In one of the world’s wealthiest regions,
There is nowhere on this planet quite like the small stretch of California coast between Los Angeles and San Francisco known as Monterey. Nowhere.
Step outside, breathe in deep and the smell is unmistakably old-school wealth. It’s an area seemingly unsullied by the passing of time, where the pace is relaxed, art galleries occupy sleepy streets and money is mixed with good taste. There’s no chintz, no naffness, no vulgarity. This is a slice of America that Donald Trump just wouldn’t ‘get’, no matter how many well-heeled Republicans live here in absolute, low-key splendour.
Take a stroll around Carmel-by-the-Sea, the small, sleepy town in Monterey County where fewer than 4,000 people live and Clint Eastwood used to be mayor. The shops and restaurants have water bowls outside their entrances for your accessorized pets to drink from. The fairy tale architecture is picture perfect and, on any given side street, you might find a pristine early Lamborghini Countach, a beaten up Porsche 356 Carrera or a daily-driven Auburn Speedster. And when it’s Monterey Car Week, well, the entire county is teeming with priceless exotica wheeled around by some of the world’s wealthiest collectors.
And it’s following this most octane-rich festival of motoring goodness, crowned by the annual Pebble Beach Concours d’Elegance, that I find myself in an Italian crossover, ready to explore the majesty of this legendary region and the previously untapped potential of the ‘Maserati of SUVs’.
There’s a feeling among those of us familiar with Maserati that the Ghibli and Levante should have both been available with V8s all along; that the inferior cylinder count (and, indeed, lack of inherent Ferrari cache) might have dented sales of what are otherwise very good cars. With the Levante now able to challenge the likes of Porsche’s Cayenne Turbo, at least on paper, fortunes for the SUV may well improve. We’ll have to wait and see if the Ghibli becomes the V8’s next recipient but we live in hope.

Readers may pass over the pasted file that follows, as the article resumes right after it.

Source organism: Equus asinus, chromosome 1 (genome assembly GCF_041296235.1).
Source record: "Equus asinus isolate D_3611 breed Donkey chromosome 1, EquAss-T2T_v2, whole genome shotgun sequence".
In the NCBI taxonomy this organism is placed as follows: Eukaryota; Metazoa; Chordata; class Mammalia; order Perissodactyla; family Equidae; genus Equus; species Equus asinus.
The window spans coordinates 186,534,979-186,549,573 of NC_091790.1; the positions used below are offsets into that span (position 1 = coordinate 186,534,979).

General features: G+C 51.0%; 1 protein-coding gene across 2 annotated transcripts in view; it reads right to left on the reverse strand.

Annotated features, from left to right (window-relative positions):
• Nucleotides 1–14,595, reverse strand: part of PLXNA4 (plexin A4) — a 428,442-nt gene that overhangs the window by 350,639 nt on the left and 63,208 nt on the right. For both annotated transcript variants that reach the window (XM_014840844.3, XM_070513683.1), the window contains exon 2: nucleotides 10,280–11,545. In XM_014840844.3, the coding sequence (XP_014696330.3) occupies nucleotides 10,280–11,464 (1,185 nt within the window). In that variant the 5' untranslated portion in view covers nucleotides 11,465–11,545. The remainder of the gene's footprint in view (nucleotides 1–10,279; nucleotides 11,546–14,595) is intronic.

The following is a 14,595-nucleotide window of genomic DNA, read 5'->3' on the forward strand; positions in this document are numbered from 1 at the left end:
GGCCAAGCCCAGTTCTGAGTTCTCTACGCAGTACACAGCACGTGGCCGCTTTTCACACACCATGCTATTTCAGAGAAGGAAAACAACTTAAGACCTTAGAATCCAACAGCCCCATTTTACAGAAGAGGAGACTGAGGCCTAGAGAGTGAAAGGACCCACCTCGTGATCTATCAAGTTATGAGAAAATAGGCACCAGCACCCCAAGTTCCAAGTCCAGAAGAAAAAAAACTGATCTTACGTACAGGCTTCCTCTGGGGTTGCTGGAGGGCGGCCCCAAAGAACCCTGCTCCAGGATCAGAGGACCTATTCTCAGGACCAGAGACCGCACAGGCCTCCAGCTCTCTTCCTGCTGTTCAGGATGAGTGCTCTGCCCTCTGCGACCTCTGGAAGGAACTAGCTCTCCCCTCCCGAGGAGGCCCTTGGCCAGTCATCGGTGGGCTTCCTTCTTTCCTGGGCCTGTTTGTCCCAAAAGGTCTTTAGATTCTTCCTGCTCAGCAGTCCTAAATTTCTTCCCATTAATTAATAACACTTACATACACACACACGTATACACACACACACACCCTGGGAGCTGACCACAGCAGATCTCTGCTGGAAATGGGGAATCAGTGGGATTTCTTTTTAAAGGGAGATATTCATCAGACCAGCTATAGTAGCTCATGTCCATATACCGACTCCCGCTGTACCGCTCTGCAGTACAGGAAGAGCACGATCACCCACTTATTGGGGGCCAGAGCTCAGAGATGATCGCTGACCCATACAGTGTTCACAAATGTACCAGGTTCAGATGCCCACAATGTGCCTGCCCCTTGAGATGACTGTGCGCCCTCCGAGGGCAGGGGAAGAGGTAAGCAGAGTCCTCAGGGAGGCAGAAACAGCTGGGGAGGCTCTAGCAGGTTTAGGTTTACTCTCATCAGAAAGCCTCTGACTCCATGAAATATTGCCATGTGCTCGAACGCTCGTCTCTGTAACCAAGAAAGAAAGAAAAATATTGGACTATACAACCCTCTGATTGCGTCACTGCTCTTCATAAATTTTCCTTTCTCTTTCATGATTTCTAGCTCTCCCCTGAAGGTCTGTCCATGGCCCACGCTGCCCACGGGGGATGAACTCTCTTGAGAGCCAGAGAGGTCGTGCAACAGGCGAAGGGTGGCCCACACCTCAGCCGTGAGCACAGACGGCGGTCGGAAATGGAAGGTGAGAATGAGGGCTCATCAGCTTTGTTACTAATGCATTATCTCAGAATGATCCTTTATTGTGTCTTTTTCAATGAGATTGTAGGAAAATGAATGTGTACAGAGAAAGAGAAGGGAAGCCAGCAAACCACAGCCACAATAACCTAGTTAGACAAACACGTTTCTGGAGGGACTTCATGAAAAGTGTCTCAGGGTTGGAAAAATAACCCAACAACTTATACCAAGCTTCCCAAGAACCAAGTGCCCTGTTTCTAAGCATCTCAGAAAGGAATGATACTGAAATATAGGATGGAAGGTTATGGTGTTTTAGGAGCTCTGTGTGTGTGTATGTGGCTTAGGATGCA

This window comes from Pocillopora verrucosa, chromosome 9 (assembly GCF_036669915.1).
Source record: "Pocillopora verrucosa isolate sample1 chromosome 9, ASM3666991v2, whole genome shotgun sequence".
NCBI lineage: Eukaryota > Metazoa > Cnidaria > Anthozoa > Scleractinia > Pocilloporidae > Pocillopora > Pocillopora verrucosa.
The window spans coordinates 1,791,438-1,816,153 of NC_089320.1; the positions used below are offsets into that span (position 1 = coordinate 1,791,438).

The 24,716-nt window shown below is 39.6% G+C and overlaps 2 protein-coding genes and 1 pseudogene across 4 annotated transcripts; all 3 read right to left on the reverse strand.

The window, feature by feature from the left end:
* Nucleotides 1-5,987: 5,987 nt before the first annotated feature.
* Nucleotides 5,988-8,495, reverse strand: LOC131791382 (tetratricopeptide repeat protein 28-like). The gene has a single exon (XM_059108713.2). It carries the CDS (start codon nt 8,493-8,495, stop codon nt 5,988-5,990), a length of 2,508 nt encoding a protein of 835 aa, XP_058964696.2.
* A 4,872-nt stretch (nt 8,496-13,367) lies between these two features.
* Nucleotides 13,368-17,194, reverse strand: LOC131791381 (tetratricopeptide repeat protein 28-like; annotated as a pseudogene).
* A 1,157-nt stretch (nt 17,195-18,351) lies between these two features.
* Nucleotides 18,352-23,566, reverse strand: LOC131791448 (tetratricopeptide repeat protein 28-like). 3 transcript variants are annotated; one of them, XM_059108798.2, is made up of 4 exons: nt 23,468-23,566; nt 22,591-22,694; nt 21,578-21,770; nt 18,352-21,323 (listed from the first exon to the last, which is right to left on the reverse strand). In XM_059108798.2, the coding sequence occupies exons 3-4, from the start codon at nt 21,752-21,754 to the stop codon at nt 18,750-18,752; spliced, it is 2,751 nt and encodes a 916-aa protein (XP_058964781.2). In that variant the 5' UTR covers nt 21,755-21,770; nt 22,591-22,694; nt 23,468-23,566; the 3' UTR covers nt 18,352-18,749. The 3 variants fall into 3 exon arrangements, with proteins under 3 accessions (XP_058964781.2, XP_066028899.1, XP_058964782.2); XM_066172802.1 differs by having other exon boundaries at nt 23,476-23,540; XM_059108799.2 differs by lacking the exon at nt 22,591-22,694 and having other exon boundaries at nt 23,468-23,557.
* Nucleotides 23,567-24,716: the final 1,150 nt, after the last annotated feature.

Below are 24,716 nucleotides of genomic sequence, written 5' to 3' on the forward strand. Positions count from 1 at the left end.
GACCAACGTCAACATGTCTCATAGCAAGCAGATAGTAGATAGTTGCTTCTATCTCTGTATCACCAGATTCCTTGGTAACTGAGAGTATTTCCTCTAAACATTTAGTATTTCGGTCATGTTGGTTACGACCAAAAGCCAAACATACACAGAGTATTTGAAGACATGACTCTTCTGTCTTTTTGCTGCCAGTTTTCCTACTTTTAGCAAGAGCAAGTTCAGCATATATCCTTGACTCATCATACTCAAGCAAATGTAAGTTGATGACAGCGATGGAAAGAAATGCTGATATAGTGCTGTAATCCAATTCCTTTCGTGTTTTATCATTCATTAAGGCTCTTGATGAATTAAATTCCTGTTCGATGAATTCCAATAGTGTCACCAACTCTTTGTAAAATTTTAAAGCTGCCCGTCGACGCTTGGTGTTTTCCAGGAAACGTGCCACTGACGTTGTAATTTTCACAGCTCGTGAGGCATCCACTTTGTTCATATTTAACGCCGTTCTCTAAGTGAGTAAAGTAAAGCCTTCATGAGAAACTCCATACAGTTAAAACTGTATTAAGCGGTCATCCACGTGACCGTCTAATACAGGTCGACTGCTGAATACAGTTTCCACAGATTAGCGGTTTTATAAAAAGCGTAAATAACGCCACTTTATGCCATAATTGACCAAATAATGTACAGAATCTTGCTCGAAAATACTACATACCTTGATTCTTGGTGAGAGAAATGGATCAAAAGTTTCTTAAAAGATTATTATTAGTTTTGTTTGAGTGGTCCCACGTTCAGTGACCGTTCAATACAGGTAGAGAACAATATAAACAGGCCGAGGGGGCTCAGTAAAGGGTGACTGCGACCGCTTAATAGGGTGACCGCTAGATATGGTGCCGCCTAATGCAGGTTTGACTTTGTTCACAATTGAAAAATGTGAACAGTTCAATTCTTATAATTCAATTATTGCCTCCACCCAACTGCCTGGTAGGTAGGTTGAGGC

Here in California, however, we have both the GTS and Trofeo versions of the Levante to experience, with the former putting down 542bhp to all four corners and the latter a rather rude 582. These are serious numbers in anyone’s book – could the increased cylinder count transform the Levante into a performance leviathan? I can think of nowhere else I’d rather be when finding out.
Not that anything with a fossil fuel-burning engine is necessarily flavour of the month around these parts. For all the wondrous automobiles housed here in collections, shown in displays or used at the weekends for quick blasts down the Pacific Coast Highway, there is a definite aversion when it comes to new machines with internal combustion engines.
That Tesla has its factory not far from here is no coincidence – Silicon Valley is north, on the outskirts of San Fran, and has created much of the wealth spread across the county; wealth that only the Gold Rush days had previously seen. There has also been a huge push over the past three decades to clean up the air breathed by all Californians, which has paid off by doing away with the choking smog that used to engulf the coast. So it can’t be any surprise that the great and the good have embraced electric propulsion – this is the land of the Toyota Prius and the Tesla Models S and X. A thundering V8, then, might be immediately persona non grata.
Visually and mechanically there is little to distinguish these two new models from the V6 versions, apart from their engines. The GTS has a body coloured lower front splitter and rear bumper, while the Trofeo makes use of carbon fibre rather than paint. And there are two choices of alloy wheel designs on offer for V8s, with the Trofeo also getting its own unique bonnet vents.
Engine-wise, the V8s are similar to that fitted to the Quattroporte GTS – oversquare short-stroke, displacing 3.8-litres but featuring reworked heads, camshafts, pistons and rods. Both share the same twin-scroll turbos but the Trofeo’s management system has been programmed to produce more boost in the upper rev ranges, responsible for the higher power output. Torque for both is the same, at 538lb ft, peaking at 2,500rpm and, in normal conditions, it’s all sent to the rear wheels with 50 per cent available for redistribution up front if necessary.
Nobody actually needs a car like this. But when has that ever stopped manufacturers from developing and marketing them? Just consider the choices out there: Cayennes, X5s, Bentaygas, Range Rover SVRs, not to mention offerings from Lamborghini, Rolls-Royce and soon Aston Martin and Ferrari. The laws of physics, which would normally prevent machines this big and heavy from going around roundabouts at more than walking pace, have long since been overcome and it’s open season for insane power outputs from cars that seemingly offer all things to all comers.